China’s statistics office defended its gross domestic product data after economists questioned recent numbers that showed the economy is growing faster than anticipated.
The National Bureau of Statistics uses “high quality” raw data and methods “in line with international standards and norms” for results that “objectively reflected” economic reality, Xu Xianchun, a deputy head in charge of compiling the number, said in a statement on Friday.
More than 900,000 companies across the country can now directly report their data to the bureau without the need to go through local governments, he said.
China’s GDP expanded 7 percent in April-June from a year earlier, data showed Thursday, faster than the 6.8 percent median forecast of 39 economists in a Bloomberg survey. Capital Economics Ltd. said it’s probably overestimated by as many as two percentage points due to an inaccurate GDP deflator.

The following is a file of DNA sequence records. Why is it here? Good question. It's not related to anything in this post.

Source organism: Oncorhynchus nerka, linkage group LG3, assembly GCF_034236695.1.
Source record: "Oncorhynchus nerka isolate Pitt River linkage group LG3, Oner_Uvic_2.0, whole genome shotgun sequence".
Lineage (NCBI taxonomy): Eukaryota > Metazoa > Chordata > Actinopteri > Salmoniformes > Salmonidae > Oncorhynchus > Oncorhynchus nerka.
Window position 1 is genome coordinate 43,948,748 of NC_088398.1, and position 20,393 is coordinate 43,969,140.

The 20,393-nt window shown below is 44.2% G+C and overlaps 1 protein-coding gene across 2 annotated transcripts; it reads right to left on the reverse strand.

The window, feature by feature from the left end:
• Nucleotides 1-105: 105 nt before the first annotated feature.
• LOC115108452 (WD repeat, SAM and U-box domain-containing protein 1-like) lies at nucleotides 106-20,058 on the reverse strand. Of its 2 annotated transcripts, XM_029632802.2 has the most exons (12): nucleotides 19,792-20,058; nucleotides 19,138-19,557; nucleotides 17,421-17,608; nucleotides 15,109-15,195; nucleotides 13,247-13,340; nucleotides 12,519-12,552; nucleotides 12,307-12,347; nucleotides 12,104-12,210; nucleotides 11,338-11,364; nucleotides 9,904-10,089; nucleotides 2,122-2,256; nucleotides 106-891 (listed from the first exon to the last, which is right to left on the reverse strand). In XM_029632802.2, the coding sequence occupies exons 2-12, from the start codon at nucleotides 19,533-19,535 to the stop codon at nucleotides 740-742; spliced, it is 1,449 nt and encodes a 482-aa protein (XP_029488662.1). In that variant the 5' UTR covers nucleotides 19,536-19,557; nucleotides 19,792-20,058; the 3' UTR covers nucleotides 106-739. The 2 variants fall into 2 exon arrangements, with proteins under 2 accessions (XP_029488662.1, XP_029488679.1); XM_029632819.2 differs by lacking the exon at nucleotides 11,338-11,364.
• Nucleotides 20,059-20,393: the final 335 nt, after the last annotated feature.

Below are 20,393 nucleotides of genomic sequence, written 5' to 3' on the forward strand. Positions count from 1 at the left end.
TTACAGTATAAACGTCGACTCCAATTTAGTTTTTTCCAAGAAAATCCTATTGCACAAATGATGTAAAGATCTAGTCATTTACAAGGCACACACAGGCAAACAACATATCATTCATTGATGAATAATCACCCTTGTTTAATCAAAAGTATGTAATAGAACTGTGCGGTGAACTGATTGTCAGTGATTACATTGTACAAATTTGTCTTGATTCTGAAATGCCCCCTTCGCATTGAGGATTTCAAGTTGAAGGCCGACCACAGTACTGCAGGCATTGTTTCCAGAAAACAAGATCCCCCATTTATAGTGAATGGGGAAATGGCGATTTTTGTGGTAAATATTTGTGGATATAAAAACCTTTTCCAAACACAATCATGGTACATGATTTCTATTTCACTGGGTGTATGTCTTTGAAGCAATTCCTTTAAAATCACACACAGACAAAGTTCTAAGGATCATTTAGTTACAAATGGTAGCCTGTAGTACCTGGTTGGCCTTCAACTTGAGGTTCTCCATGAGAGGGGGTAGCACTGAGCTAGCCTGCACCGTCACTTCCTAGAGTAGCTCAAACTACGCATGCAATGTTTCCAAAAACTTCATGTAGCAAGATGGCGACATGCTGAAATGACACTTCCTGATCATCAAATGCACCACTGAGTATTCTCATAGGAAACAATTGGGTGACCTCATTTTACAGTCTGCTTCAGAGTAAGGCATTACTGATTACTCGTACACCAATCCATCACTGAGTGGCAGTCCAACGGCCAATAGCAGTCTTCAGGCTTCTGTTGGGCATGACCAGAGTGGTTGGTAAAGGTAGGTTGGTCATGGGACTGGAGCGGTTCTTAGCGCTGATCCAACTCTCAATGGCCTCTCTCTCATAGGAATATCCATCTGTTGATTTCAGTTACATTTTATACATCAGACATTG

“Data doubters do not give China’s statisticians enough credit for the substantial improvements that have been made in data collection and transparency in the last decade,” said Tom Orlik, an economist with Bloomberg in Beijing and the author of Understanding China’s Economic Indicators.
“China’s economic data still lags behind the U.S., but relative to many other emerging markets, the level of detail, timeliness and transparency in the data is rather high.”
Questions were also raised this year about India’s new method of calculating GDP. India’s revisions this year made it the world’s fastest growing major economy as China slows.
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